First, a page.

- The impregnation was carried out with three (03) paraffin bath preheated to facilitate its penetration into the tissue. Tissue stayed about one (01) hours in each bathroom.

2.4.3. Coating

Impregnated tissues were paraffin-coated for obtaining blocks. For this, they were deposited and oriented in metal mussel so as to facilitate further study. Then the melted wax is poured into the mussel used as support for blocks that will be formed. Finally, the whole (block-mussel) was cooled at 4°C. After solidification, paraffin block was separated from the mussel and was ready to be cut with a microtome.

2.4.5. The Microtome

The paraffin blocks containing the coated pieces are cut into slices of 5 mm thickness on a microtome brand AO Scientific Instruments 820. For this, the block inserted into the clamps and immobilized by the locking screw is oriented using the adjustment screw making sure that the lower and upper faces of the block are parallel with the edge of the razor. After checking the parallelism between the block and the razor we turn the driving wheel of the instrument with the crank. The strips obtained at the cutting were recovered using brushes and spread on a black background plate.

2.4.6. Spreading

Spreading the cuts on microscope slides was done with a warm plate set at 45 ° C. Thus, clean, etched plates are covered with water with glycerine albumin. Highly successful ribbon segments were then selected using two lancets and arranged on the slides. The whole was placed on the plate and ribbon was allowed to stretch. Using two (02) lancets the edges of the tissue were pulled to eliminate persistent folds. Excess fluid was absorbed with an absorbent paper and allowed to adhere the ribbons to the blades. The latter were then placed in an oven at 40°C for one (01) hour after drying before cooling 15 minutes at least. The preparation was now ready for staining.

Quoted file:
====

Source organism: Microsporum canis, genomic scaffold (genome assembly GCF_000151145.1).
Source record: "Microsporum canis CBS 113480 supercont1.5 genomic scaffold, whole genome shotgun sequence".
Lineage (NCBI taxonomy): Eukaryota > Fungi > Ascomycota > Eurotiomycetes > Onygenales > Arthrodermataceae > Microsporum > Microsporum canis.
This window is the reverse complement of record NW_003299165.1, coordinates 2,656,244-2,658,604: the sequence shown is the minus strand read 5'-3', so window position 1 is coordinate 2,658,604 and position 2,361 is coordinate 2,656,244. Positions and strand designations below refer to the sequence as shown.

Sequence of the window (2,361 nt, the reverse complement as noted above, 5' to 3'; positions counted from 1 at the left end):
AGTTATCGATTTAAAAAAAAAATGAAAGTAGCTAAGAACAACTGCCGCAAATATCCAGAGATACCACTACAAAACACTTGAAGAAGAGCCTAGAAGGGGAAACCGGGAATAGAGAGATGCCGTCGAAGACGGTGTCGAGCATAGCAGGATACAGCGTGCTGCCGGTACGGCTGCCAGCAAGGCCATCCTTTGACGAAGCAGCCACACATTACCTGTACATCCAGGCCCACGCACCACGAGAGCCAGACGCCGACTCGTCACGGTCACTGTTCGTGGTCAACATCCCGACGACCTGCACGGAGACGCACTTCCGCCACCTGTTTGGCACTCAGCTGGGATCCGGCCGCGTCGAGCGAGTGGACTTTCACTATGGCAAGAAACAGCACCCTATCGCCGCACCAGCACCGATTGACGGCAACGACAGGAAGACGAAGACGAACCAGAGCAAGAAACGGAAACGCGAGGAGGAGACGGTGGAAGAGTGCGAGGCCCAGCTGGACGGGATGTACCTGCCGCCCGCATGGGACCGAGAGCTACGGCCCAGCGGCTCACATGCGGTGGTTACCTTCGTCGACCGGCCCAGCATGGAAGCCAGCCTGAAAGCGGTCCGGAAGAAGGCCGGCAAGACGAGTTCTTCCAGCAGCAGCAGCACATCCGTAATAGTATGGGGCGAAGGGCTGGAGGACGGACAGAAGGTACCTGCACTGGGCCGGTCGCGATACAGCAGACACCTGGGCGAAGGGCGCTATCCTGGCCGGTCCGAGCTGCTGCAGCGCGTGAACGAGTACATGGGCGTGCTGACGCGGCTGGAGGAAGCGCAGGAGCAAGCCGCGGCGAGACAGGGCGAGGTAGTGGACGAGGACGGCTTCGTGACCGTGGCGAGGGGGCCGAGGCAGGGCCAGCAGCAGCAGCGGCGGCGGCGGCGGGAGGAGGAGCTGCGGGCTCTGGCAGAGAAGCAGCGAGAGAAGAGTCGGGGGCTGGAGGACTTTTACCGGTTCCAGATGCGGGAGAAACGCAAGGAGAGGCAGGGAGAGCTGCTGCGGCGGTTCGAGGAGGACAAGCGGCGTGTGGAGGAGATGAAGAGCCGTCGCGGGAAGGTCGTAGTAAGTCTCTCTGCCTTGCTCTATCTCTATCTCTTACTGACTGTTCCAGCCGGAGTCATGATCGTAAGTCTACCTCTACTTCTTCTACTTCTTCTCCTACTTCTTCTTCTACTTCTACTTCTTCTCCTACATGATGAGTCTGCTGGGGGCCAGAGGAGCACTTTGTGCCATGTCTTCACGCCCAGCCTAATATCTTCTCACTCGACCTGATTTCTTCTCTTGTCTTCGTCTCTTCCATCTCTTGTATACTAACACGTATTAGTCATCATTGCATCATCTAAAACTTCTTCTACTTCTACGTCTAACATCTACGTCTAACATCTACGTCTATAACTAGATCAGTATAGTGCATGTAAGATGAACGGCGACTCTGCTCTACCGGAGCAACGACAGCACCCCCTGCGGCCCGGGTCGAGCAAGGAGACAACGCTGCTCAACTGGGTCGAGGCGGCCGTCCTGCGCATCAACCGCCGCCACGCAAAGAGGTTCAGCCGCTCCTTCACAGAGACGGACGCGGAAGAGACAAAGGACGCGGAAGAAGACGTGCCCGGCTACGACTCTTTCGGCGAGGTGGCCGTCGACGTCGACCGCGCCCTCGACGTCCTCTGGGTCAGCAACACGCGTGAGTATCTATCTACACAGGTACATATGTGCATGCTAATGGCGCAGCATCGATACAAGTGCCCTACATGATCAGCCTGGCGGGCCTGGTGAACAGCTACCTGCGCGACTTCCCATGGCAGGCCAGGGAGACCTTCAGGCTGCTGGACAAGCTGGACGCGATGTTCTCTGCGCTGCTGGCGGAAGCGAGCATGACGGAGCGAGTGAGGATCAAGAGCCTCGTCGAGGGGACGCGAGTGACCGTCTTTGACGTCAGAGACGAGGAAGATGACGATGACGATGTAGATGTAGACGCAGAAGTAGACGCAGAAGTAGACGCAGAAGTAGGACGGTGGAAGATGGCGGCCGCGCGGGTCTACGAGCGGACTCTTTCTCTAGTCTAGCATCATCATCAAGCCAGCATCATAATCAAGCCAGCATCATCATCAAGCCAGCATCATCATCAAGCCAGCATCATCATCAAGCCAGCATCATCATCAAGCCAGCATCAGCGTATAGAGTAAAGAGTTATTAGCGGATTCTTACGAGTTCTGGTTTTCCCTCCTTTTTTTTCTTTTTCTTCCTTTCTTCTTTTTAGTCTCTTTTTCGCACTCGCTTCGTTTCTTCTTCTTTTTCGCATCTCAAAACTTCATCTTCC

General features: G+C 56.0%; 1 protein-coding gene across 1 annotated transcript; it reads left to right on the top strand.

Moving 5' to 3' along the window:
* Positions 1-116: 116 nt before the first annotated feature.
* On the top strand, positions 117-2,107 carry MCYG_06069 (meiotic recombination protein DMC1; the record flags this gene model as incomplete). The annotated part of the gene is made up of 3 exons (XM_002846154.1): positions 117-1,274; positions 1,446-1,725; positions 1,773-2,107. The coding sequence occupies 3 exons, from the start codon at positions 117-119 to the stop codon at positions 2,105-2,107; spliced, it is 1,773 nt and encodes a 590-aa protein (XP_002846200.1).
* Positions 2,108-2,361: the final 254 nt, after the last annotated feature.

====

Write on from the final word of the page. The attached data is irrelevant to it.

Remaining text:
2.4.7. Staining

Staining was performed with haematoxylin-eosin which enables to identify the nucleus, the cytoplasm and the collagen. Haematin, basic dye binds to nuclear structures while eosin is an acid dye having an affinity for the cytoplasm and the collagen fibers.

2.4.8. Microscopic Observation and Photomicrography

Microscopic observations were made on a brand light microscope Olympus BX-41 with a JVC camera ½ inches. Pictures were transferred to image processing software (Adobe Photoshop Image) by a scanning device. The sections were observed at magnifications of 100 and 400; image are captured by the X40 lens and converted to JPEG data format.

2.5. Processing and Analysis of Data

The results were organized using Microsoft Excel 2007 and treated with Minitab 16 for the comparison of means and the analysis of variance (ANOVA). The test was considered statistically significant if p <0, 05.

Table 1. Effect of aqueous extract of H. bracteosa on biochemical parameters of rats

3. Result